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Collaborations bring global innovations to Minnesota
Even though Minnesota has ambitious renewable energy goals – and is well on its way to achieving them – there’s always more to learn.
That’s why Sabine Engel connected Minnesota to Germany where energy innovation is a passion. She suggested NRRI get involved to get research and ideas flowing between the two cultures.
"When I think about impactful innovation around what's ahead with energy and waste reduction, I think of NRRI," said Engel. "We had to get NRRI research involved because I knew there would be a strong connection."
In her role as Director of International Partnerships for the University of Minnesota’s Institute on the Environment, Engel is leading a state-wide cooperative effort of six Minnesota cities and six cities in Germany to share innovations. NRRI Executive Director Rolf Weberg started NRRI’s relationship in 2014 as part of a delegation to North Rhine-Westphalia, Germany. He quickly saw potential collaborations with Metabolon, a research consortium there. This landfill-turned-recreation/ education/outreach facility combines research efforts with Cologne University of Applied Sciences and the Bergische Waste Association.
“I saw a lot of research underway at Metabolon that complements what NRRI is working on,” said Weberg. “They’re making great strides in waste digestion and biogas energy generation while we are delving into biofuels and biochemicals. There’s a lot we can share and learn from each other.”
Germany is one of the more successful countries at turning waste into a source of raw materials and energy. As a former landfill, Metabolon allows for research projects to move from the lab to pilot scale before implementation in industrial plants.
And one of those projects found its way into a laboratory at NRRI this summer.
Sebastian Schroeder, a graduate student at Cologne University of Applied Sciences, was working to understand the problem of nitrate-rich landfill leaching. The challenge of his research group was to find an inexpensive carbon source for the bacteria that removes nitrate and find a use for the methane off gases from the landfill.
Eric Singsaas, director of NRRI’s Materials and Bioeconomy group, met Schroeder in 2018 at the International Scientific Conference on Sustainability and Innovation and thought that NRRI’s microbial work in wetlands could fit what he was working on.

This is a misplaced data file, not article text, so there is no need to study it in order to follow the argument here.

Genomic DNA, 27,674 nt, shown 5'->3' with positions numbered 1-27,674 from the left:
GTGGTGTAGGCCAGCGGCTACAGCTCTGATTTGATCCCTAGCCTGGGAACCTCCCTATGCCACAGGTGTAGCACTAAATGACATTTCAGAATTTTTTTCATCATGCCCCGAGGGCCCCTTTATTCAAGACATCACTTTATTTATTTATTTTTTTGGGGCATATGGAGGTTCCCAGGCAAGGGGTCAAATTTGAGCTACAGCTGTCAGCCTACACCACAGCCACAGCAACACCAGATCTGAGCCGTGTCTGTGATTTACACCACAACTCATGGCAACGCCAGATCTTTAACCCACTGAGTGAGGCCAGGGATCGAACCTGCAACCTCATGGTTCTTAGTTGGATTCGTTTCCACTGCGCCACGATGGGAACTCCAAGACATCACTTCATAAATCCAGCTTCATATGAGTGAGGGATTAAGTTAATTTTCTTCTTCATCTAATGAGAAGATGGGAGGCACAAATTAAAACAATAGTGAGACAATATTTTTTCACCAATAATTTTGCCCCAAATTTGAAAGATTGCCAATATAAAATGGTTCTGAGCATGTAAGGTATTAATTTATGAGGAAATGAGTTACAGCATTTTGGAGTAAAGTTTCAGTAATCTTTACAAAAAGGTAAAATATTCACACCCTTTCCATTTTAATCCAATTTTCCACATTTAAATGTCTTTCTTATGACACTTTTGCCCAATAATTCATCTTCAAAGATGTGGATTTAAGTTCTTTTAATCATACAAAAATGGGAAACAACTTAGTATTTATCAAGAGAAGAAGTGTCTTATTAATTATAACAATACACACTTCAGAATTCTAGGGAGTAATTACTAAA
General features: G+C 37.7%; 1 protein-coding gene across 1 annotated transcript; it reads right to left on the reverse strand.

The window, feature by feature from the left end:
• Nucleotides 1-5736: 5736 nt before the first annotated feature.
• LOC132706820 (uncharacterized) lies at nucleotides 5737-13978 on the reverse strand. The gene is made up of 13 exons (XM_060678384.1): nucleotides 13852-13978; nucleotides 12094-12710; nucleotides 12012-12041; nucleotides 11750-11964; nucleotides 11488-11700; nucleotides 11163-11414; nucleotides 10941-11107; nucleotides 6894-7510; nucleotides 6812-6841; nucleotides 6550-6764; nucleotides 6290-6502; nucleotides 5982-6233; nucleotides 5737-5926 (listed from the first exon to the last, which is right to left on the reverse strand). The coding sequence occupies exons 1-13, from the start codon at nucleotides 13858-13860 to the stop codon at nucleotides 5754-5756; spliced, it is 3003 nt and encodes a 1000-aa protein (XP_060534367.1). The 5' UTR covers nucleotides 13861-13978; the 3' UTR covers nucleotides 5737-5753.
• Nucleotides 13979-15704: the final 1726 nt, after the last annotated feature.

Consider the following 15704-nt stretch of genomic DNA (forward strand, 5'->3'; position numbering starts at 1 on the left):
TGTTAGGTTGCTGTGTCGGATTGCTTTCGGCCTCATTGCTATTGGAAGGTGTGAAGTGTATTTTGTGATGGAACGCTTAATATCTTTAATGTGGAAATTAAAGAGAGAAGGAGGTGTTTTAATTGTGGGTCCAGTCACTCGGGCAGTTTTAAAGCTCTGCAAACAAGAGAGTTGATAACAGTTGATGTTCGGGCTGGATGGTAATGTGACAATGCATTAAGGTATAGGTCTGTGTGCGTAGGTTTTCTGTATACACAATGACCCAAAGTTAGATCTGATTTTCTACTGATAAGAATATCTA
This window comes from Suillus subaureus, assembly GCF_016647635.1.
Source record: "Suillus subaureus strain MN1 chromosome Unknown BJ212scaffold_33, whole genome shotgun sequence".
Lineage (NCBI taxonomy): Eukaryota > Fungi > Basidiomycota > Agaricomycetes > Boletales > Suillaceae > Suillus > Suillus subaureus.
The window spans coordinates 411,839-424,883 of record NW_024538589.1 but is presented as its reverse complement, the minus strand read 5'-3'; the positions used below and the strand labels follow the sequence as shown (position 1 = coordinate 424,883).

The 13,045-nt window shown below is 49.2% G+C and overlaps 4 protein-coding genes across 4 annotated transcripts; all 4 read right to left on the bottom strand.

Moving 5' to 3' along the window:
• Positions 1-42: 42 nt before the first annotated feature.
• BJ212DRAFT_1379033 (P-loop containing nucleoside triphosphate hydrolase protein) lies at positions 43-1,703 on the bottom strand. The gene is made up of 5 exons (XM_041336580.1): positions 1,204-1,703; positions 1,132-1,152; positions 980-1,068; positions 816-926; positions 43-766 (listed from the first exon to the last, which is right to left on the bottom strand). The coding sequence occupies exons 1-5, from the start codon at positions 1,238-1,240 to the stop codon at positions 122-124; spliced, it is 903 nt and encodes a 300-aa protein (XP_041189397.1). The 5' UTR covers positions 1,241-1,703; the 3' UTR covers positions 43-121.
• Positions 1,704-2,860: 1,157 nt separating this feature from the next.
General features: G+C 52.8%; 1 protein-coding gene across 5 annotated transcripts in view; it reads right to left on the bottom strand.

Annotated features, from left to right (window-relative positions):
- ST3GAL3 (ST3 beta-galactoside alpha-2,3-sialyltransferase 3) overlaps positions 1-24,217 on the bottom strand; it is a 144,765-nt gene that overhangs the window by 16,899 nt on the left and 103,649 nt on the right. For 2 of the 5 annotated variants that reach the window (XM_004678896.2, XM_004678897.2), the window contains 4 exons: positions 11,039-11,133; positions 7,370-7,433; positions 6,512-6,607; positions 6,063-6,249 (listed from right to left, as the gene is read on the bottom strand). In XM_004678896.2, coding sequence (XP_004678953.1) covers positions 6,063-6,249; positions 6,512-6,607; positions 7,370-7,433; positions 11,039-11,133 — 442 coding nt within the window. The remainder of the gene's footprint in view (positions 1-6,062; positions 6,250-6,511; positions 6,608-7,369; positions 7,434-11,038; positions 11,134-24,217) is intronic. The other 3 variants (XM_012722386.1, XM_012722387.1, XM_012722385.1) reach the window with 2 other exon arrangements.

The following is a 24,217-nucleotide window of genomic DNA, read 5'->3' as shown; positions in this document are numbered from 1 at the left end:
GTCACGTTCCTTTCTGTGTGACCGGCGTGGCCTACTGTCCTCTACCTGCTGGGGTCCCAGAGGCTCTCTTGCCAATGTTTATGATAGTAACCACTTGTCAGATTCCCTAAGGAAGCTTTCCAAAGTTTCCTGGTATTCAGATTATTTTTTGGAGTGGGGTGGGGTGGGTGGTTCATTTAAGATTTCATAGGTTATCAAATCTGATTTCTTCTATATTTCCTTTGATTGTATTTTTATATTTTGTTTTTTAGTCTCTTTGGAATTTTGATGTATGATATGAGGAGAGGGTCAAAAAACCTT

Schroeder was part of a team searching for a specific type of bacteria called Methylomirabilis oxyfera.
Singsaas connected Schroeder to NRRI Scientist Chan Lan Chun who is studying the microbial life in wild rice wetlands. Schroeder was chosen to go Minnesota to find the bacteria with the hope that it could live off methane in the oxygen-depleted environment of the landfill while also consuming nitrates.
A big job for tiny bacteria, but initial experiments were promising.
“This is newly discovered bacteria that may be everywhere but it’s not well studied,” explained Chun. “We found them in wild rice wetlands using DNA sequencing technology and the Metabolon group developed the process, so this is a very interesting collaboration.”
Schroeder enjoyed his three weeks at NRRI, making friends and spending time in wetlands to collect sediment samples to bring back to Germany.
“If we can find the right bacteria and prove my theory, we can keep moving this forward,” he said. “My goal is to continue this research in a doctoral program.”
For NRRI, research with global relevance is the result of leveraging capabilities across the University system and making connections that advance technologies.
“We help to fund the Institute on the Environment’s International Program because engaging globally allows us to go bigger, better, faster and bolder,” Weberg added. “Schroeder’s visit here is a great example of what we can do when we put our heads together.”
Schroder’s research co-advisors are Astrid Rehorek, Department of Computer Science and Engineering, and Stéphan Barbe, Department of Applied Natural Sciences, at the Cologne University of Applied Science.